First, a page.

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Overly impressed with Florida governor Ron DeSantis’ “mastery of his party’s hostile relationship with the mainstream media,” the New York Times published its latest valentine to the right-wing Republican this week. Marveling at his ability to mix “bluster and grievance” while following the obvious anti-media Trump playbook, the Times cheered the “underestimated politician” for his “vintage” attacks on the press that have “worked to his advantage.”
DeSantis has “proven remarkably deft at fighting back” against the media, the newspaper announced, without ever explaining what’s so difficult or unusual about a conservative mindlessly bashing the press without any evidence of wrongdoing. The GOP has been doing that for decades as a way to work the refs and intimidate journalists. It clearly works. Today the Times functions as a clearing house for DeSantis puff pieces.
Why is the paper obsessed with constantly putting a Southern governor in a glowing light? Look at the premise of Tuesday’s article: “If Gov. Ron DeSantis of Florida somehow becomes the Republican Party’s presidential nominee in 2024, two factors will help explain why.” The Times for the last year has been a leading press player in pushing the idea that DeSantis is a runaway Republican star, and the Times’ general practice is always to treat rising Republican stars as savvy and imposing.
The absurd DeSantis media piece was a perfect example of the newspaper’s chronic failure in the covering the governor. The soft look did not include a single quote from a Democrat to put the bullying in context. The piece also failed to quote any experts on press freedoms and what it means to American democracy to have so many prominent Republicans constantly denigrate the role of the free press in this country; to lock reporters out of bill signing ceremonies and withhold public documents, the way DeSantis does.
The article offered no insights as to why DeSantis bashes the press without provocation, even though the answer is obvious to local observers. “Tearing a page out of the Trump playbook, he tries to de-legitimize the role of a free press in a democratic society,” noted Sun Sentinel columnist Steve Bousquet. “The strategy mostly reveals DeSantis’ thin skin and a reluctance to have contact with people who don’t agree with him. What’s he afraid of?”
Note the double standard: While the Times clearly admires DeSantis’ “rocky” relationship with the press and his constant attacks on the Fourth Estate, the paper last year dinged President Joe Biden for having a “low-key” relationship with the press. Do you think if Biden constantly bullied journalists the Times would toast his strategy?
What about the fact that more than 65,000 Floridians have died from Covid-19 and 5 million have been infected under DeSantis, who has taken extreme steps that have prolonged the pandemic? The Times politely sets most of that aside. During the height of the Delta variant sweeping across Florida last summer, when the Sunshine State became a global Covid epicenter, the Times reported that for “better or worse” DeSantis “refuses to change course” with his policies. “For better”??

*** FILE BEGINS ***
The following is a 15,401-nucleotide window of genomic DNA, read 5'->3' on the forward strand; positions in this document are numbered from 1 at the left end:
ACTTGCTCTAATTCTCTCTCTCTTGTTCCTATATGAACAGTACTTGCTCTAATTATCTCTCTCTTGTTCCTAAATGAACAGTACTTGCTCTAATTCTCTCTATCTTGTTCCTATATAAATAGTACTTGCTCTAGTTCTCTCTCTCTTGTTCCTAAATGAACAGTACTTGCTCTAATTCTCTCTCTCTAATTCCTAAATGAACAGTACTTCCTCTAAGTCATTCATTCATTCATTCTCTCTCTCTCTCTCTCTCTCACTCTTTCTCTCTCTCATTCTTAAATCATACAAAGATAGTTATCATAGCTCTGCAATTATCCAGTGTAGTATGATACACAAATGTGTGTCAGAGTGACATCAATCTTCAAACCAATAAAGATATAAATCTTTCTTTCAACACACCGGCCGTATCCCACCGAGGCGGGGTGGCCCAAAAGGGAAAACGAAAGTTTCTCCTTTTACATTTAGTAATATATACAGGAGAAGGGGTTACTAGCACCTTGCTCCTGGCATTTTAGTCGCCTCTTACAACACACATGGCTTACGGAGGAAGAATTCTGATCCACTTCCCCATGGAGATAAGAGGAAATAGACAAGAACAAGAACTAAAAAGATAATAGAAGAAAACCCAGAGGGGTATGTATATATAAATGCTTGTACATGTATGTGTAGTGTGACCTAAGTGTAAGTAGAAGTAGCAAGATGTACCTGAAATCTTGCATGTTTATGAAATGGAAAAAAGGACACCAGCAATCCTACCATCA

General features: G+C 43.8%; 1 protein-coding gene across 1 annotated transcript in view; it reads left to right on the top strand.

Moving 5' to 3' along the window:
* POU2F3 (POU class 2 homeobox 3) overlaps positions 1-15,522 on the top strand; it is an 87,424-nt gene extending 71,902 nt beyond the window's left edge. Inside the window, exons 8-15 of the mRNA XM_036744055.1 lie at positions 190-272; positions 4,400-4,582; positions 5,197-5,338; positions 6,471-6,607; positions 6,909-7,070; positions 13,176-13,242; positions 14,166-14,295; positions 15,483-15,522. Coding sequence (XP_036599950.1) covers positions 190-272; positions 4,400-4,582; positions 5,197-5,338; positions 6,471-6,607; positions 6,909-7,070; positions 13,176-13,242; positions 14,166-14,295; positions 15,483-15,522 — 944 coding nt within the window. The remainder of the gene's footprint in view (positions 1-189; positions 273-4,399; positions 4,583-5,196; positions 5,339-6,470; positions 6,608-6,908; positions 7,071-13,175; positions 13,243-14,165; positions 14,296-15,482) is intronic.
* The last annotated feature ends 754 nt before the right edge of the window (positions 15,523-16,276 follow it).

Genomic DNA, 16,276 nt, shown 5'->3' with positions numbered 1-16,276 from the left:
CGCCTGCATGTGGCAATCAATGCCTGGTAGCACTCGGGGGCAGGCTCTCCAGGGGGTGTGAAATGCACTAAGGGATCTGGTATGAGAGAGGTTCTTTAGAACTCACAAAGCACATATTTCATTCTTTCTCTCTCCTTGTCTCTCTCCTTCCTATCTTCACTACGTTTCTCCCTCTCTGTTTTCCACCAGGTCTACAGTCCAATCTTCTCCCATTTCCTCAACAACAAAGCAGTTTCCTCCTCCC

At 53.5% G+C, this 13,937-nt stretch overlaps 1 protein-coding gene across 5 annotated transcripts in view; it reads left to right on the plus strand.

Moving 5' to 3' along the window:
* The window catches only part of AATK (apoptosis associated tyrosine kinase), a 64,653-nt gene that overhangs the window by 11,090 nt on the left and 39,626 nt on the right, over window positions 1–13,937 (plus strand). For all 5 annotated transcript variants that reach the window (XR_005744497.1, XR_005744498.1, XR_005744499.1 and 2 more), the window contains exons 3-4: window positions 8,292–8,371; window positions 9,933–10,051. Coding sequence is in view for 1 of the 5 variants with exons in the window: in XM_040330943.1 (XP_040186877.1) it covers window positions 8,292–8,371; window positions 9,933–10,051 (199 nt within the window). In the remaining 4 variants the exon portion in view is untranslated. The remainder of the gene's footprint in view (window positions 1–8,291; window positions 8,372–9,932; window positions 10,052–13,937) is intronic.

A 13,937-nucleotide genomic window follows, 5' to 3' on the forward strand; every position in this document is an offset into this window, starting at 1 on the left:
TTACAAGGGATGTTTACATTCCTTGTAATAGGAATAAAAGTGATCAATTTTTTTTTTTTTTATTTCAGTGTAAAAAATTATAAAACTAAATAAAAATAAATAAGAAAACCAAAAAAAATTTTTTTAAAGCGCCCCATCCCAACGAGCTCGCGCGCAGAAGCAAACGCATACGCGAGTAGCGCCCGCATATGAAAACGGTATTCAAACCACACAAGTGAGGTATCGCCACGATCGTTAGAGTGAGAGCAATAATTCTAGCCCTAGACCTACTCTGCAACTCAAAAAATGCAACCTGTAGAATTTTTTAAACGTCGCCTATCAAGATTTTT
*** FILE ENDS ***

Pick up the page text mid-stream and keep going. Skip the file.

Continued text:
This is a governor who has barred schools from mandating masks, stood in the way of hospital vaccine mandates, and demanded cruise lines allow unvaccinated passengers to set sail. He even secured one million useless doses of hydroxychloroquine in tribute to Trump. Then late last year the state announced one million unused Covid tests had expired while sitting in warehouses as Floridians across the state waited in line for hours to find valid tests.
The Times’ love affair with DeSantis began in earnest last April when the daily cast not one but two long, admiring looks at the right-wing governor. The first was published April 10, and it read like an elongated press release, “Could Ron DeSantis Be Trump’s G.O.P. Heir? He’s Certainly Trying.” Quoting friends who touted his “intellect” and his love of “poring over articles in scientific journals,” the Times celebrated DeSantis’ “sterling” resume.
Just twelve days later the Times followed up with a front-page valentine, typing up DeSantis’ press office spin about how Florida was “booming” and he had somehow carved out a Covid-free region for the Sunshine State. “In a country just coming out of the morose grip of coronavirus lockdowns, Florida feels unmistakably hot,” the Times gushed.
By last summer the paper had no choice but to cover Florida’s runaway pandemic during the Delta variant surge. But reading the Times’ gentle coverage you’d think DeSantis, who was referenced just four times in one lengthy piece, was a bit player in this man-made drama. You’d think the state’s descent into mass Covid death was some kind of unavoidable twist of fate. “Exactly why the state has been so hard-hit remains an elusive question,” the Times reported, throwing up its hands.
Once again, the newspaper piece didn’t bother quoting a single DeSantis critic, even though just days earlier Miami Mayor Dan Gelber had announced unequivocally that DeSantis’ policies “are literally killing people.”
That’s not the story the Times wants to tell.
Former President Donald Trump may be the most prolific fundraiser in the GOP, but his cash vacuum isn’t doing much for the candidates he’s endorsed for 2022.
Many of the GOP candidates Trump is backing in open-seat races are struggling to raise significant funds as well against better-funded opponents—and every single one of the GOP candidates Trump has endorsed against a GOP incumbent is getting crushed in fundraising, according to newly released campaign finance reports.
FUN STUFF — BECAUSE WE ALL NEED A BREAK
In case you didn’t see this from this weekend. It’s a brilliant piece of comedy writing, combined with former NFL star Peyton Manning’s dead-on delivery.
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